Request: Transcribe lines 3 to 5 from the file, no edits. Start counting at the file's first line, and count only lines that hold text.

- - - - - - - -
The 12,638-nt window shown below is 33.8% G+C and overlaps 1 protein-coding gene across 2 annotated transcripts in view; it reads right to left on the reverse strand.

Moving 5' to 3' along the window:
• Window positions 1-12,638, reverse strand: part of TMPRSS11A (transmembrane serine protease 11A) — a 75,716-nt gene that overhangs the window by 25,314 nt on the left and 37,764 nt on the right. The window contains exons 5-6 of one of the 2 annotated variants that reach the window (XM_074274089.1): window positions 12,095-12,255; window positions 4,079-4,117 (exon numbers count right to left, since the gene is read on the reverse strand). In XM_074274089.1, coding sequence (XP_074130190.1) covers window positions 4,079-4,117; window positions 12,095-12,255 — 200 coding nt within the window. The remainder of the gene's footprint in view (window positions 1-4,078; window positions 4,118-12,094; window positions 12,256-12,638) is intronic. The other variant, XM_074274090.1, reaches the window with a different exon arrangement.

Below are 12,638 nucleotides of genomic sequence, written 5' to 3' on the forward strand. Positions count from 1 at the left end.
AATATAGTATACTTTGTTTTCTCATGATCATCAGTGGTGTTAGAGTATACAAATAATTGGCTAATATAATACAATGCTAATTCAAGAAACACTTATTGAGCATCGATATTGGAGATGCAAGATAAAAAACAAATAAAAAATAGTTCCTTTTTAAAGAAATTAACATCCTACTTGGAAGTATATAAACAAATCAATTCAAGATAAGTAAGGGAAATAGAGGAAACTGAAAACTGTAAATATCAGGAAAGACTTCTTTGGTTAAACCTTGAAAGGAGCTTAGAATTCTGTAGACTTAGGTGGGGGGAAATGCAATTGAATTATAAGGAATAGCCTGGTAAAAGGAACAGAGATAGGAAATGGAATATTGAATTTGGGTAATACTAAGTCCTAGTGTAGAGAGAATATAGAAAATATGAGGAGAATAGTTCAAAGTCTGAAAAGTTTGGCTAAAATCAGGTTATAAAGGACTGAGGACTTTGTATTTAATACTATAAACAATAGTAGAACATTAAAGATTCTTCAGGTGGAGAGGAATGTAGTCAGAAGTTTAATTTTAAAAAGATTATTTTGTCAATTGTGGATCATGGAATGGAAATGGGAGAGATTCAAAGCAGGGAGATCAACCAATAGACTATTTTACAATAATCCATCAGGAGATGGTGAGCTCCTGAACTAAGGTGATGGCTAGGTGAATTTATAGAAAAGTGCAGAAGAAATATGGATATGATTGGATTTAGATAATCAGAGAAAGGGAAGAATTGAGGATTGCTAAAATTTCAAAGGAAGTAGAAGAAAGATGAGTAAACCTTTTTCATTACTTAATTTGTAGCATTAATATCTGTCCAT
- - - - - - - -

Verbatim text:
• Window positions 1-12,638, reverse strand: part of TMPRSS11A (transmembrane serine protease 11A) — a 75,716-nt gene that overhangs the window by 25,314 nt on the left and 37,764 nt on the right. The window contains exons 5-6 of one of the 2 annotated variants that reach the window (XM_074274089.1): window positions 12,095-12,255; window positions 4,079-4,117 (exon numbers count right to left, since the gene is read on the reverse strand). In XM_074274089.1, coding sequence (XP_074130190.1) covers window positions 4,079-4,117; window positions 12,095-12,255 — 200 coding nt within the window. The remainder of the gene's footprint in view (window positions 1-4,078; window positions 4,118-12,094; window positions 12,256-12,638) is intronic. The other variant, XM_074274090.1, reaches the window with a different exon arrangement.

Below are 12,638 nucleotides of genomic sequence, written 5' to 3' on the forward strand. Positions count from 1 at the left end.
AATATAGTATACTTTGTTTTCTCATGATCATCAGTGGTGTTAGAGTATACAAATAATTGGCTAATATAATACAATGCTAATTCAAGAAACACTTATTGAGCATCGATATTGGAGATGCAAGATAAAAAACAAATAAAAAATAGTTCCTTTTTAAAGAAATTAACATCCTACTTGGAAGTATATAAACAAATCAATTCAAGATAAGTAAGGGAAATAGAGGAAACTGAAAACTGTAAATATCAGGAAAGACTTCTTTGGTTAAACCTTGAAAGGAGCTTAGAATTCTGTAGACTTAGGTGGGGGGAAATGCAATTGAATTATAAGGAATAGCCTGGTAAAAGGAACAGAGATAGGAAATGGAATATTGAATTTGGGTAATACTAAGTCCTAGTGTAGAGAGAATATAGAAAATATGAGGAGAATAGTTCAAAGTCTGAAAAGTTTGGCTAAAATCAGGTTATAAAGGACTGAGGACTTTGTATTTAATACTATAAACAATAGTAGAACATTAAAGATTCTTCAGGTGGAGAGGAATGTAGTCAGAAGTTTAATTTTAAAAAGATTATTTTGTCAATTGTGGATCATGGAATGGAAATGGGAGAGATTCAAAGCAGGGAGATCAACCAATAGACTATTTTACAATAATCCATCAGGAGATGGTGAGCTCCTGAACTAAGGTGATGGCTAGGTGAATTTATAGAAAAGTGCAGAAGAAATATGGATATGATTGGATTTAGATAATCAGAGAAAGGGAAGAATTGAGGATTGCTAAAATTTCAAAGGAAGTAGAAGAAAGATGAGTAAACCTTTTTCATTACTTAATTTGTAGCATTAATATCTGTCCAT